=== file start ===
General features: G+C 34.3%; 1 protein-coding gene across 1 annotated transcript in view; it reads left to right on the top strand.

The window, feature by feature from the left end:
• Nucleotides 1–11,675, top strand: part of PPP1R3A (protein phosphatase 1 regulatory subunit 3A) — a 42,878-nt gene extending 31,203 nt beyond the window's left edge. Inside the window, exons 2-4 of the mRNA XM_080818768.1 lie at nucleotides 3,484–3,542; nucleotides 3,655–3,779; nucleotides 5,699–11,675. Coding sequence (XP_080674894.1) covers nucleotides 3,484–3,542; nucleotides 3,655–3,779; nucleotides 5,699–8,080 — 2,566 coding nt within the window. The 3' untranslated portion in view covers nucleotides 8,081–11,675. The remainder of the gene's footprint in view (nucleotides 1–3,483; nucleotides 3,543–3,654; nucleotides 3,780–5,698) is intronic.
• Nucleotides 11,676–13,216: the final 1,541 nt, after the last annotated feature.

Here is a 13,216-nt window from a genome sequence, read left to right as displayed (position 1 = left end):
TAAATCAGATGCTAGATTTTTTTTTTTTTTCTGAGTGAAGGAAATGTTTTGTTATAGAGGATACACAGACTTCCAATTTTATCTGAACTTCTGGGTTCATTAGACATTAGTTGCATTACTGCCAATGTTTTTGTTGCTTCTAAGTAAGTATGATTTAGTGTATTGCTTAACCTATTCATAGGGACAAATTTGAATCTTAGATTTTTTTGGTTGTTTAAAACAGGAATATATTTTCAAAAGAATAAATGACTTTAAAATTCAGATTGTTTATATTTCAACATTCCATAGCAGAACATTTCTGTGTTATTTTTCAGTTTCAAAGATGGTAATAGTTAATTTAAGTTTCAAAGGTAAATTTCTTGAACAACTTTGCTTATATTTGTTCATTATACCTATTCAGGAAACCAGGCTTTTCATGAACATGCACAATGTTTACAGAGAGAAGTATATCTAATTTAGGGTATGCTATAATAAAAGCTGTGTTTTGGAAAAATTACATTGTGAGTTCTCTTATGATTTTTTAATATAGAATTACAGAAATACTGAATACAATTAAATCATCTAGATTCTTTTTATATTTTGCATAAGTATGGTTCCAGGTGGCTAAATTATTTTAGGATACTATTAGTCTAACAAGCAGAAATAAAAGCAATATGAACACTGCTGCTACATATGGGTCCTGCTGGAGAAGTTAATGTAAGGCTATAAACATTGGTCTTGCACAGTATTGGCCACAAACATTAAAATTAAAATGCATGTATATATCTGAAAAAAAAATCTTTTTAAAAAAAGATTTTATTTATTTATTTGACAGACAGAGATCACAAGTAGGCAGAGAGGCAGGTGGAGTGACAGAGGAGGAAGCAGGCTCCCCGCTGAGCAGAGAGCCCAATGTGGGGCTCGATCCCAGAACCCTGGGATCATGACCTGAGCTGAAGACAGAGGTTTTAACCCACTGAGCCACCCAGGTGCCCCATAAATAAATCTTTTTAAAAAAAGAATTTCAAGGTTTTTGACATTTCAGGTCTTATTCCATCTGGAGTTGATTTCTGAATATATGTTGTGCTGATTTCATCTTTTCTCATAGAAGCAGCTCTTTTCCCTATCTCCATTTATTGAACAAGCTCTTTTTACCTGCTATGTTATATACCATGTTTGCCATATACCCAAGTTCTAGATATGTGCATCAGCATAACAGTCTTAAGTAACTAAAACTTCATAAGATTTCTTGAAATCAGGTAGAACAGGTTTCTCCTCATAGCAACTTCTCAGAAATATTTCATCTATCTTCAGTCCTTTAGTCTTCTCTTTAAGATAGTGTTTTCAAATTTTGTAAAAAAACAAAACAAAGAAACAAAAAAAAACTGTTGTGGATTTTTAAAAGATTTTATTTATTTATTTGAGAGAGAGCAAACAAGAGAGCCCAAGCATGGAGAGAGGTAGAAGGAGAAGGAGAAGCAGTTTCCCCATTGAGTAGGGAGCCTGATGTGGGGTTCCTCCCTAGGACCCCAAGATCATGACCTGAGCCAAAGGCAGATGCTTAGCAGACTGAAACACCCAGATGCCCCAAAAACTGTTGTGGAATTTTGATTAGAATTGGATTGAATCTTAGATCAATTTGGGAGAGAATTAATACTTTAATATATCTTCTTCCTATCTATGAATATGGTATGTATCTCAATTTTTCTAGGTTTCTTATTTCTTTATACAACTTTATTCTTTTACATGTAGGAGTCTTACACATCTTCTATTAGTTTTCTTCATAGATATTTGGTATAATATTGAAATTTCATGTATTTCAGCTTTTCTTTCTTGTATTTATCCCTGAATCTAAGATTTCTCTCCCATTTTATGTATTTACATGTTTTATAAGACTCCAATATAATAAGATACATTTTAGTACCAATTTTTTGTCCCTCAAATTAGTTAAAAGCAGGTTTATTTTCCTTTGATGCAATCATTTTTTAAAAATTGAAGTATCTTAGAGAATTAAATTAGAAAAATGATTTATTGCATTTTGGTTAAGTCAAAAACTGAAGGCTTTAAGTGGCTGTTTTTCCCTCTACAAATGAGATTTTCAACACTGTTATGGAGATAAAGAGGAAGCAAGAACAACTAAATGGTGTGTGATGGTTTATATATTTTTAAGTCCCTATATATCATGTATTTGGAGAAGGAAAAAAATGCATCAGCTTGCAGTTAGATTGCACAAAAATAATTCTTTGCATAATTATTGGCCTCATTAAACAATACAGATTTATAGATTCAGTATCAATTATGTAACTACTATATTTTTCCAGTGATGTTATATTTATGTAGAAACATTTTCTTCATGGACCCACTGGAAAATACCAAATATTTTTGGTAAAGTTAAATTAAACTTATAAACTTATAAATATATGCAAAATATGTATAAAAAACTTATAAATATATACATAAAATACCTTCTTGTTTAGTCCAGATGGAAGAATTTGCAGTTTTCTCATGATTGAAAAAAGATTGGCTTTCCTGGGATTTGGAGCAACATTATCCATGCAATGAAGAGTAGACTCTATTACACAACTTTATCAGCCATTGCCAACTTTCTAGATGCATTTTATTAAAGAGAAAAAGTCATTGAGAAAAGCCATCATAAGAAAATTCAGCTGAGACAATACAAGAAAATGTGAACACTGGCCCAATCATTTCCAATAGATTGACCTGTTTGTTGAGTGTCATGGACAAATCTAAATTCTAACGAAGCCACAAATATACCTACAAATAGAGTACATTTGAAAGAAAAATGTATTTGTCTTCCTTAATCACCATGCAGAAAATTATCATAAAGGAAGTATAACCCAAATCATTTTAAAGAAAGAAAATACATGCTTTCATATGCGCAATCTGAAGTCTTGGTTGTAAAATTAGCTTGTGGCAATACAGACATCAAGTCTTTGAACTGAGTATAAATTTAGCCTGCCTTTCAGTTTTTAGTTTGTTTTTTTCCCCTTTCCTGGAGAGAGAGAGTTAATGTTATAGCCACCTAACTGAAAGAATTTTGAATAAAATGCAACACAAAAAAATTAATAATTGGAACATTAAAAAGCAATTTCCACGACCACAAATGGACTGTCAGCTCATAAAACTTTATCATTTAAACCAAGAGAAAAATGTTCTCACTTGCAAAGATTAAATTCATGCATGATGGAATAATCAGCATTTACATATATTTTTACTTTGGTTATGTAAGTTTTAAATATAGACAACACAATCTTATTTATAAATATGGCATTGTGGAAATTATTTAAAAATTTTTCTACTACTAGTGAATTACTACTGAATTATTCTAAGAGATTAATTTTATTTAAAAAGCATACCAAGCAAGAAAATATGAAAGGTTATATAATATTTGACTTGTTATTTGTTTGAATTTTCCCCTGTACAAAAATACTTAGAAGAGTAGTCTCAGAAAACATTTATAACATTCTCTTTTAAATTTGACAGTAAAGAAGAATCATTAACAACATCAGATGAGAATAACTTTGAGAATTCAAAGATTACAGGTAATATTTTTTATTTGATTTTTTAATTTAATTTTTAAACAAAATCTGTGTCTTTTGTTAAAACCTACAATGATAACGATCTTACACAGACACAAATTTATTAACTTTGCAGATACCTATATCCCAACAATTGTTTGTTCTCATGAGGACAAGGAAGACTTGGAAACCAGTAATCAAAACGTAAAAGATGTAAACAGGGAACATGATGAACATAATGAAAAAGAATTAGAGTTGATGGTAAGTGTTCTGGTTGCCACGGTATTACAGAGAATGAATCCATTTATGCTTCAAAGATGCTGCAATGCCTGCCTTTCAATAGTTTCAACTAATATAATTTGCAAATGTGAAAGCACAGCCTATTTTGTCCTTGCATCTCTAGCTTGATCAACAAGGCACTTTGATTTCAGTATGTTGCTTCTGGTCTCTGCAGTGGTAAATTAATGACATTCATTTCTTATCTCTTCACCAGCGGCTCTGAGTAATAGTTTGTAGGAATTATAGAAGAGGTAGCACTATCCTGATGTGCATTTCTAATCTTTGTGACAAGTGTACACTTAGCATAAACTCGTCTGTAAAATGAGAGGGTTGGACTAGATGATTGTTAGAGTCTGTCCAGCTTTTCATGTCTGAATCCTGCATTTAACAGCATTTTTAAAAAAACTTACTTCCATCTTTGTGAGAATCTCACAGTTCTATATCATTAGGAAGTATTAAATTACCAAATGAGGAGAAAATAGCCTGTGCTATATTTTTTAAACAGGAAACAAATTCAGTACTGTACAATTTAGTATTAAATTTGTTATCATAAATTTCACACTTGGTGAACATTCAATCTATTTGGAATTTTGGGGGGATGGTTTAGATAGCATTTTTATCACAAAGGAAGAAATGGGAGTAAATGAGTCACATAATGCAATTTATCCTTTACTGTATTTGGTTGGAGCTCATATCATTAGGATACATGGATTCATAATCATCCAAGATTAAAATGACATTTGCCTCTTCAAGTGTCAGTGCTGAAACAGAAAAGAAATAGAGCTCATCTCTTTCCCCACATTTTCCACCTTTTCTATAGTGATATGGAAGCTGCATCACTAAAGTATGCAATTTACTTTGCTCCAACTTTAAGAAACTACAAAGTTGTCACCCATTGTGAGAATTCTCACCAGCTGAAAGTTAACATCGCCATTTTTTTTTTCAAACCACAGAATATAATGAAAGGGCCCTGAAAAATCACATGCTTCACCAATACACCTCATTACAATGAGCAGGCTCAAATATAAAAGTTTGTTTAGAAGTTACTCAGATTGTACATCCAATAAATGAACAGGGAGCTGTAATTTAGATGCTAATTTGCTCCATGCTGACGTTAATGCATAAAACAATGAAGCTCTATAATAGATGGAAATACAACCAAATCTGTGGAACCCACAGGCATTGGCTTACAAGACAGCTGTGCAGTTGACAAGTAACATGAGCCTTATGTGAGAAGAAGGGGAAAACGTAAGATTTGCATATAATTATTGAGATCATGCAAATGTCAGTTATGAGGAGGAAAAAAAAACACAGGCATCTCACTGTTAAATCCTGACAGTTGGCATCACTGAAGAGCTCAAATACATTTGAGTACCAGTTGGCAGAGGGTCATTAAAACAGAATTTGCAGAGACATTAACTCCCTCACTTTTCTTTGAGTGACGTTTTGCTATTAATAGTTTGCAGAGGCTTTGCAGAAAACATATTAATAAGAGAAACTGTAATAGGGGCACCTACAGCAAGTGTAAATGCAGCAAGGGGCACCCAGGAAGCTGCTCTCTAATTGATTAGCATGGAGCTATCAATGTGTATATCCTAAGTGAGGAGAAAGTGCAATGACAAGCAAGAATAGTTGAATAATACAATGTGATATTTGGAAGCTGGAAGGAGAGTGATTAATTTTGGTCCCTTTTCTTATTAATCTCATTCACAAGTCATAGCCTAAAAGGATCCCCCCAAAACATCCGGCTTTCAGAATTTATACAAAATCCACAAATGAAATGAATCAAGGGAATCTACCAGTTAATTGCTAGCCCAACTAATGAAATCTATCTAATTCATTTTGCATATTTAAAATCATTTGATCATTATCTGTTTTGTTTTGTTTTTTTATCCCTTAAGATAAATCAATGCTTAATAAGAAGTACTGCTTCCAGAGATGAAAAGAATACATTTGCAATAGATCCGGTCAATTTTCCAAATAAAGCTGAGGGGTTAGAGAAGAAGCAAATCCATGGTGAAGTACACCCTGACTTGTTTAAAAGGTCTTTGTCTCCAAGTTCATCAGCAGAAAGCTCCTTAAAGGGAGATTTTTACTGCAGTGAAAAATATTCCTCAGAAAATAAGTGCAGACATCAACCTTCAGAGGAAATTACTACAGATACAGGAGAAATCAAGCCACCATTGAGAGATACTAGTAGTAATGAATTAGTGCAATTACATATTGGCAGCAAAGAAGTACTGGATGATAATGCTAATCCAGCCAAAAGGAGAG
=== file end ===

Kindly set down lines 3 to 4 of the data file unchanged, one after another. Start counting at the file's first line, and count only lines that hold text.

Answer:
• Nucleotides 1–11,675, top strand: part of PPP1R3A (protein phosphatase 1 regulatory subunit 3A) — a 42,878-nt gene extending 31,203 nt beyond the window's left edge. Inside the window, exons 2-4 of the mRNA XM_080818768.1 lie at nucleotides 3,484–3,542; nucleotides 3,655–3,779; nucleotides 5,699–11,675. Coding sequence (XP_080674894.1) covers nucleotides 3,484–3,542; nucleotides 3,655–3,779; nucleotides 5,699–8,080 — 2,566 coding nt within the window. The 3' untranslated portion in view covers nucleotides 8,081–11,675. The remainder of the gene's footprint in view (nucleotides 1–3,483; nucleotides 3,543–3,654; nucleotides 3,780–5,698) is intronic.
• Nucleotides 11,676–13,216: the final 1,541 nt, after the last annotated feature.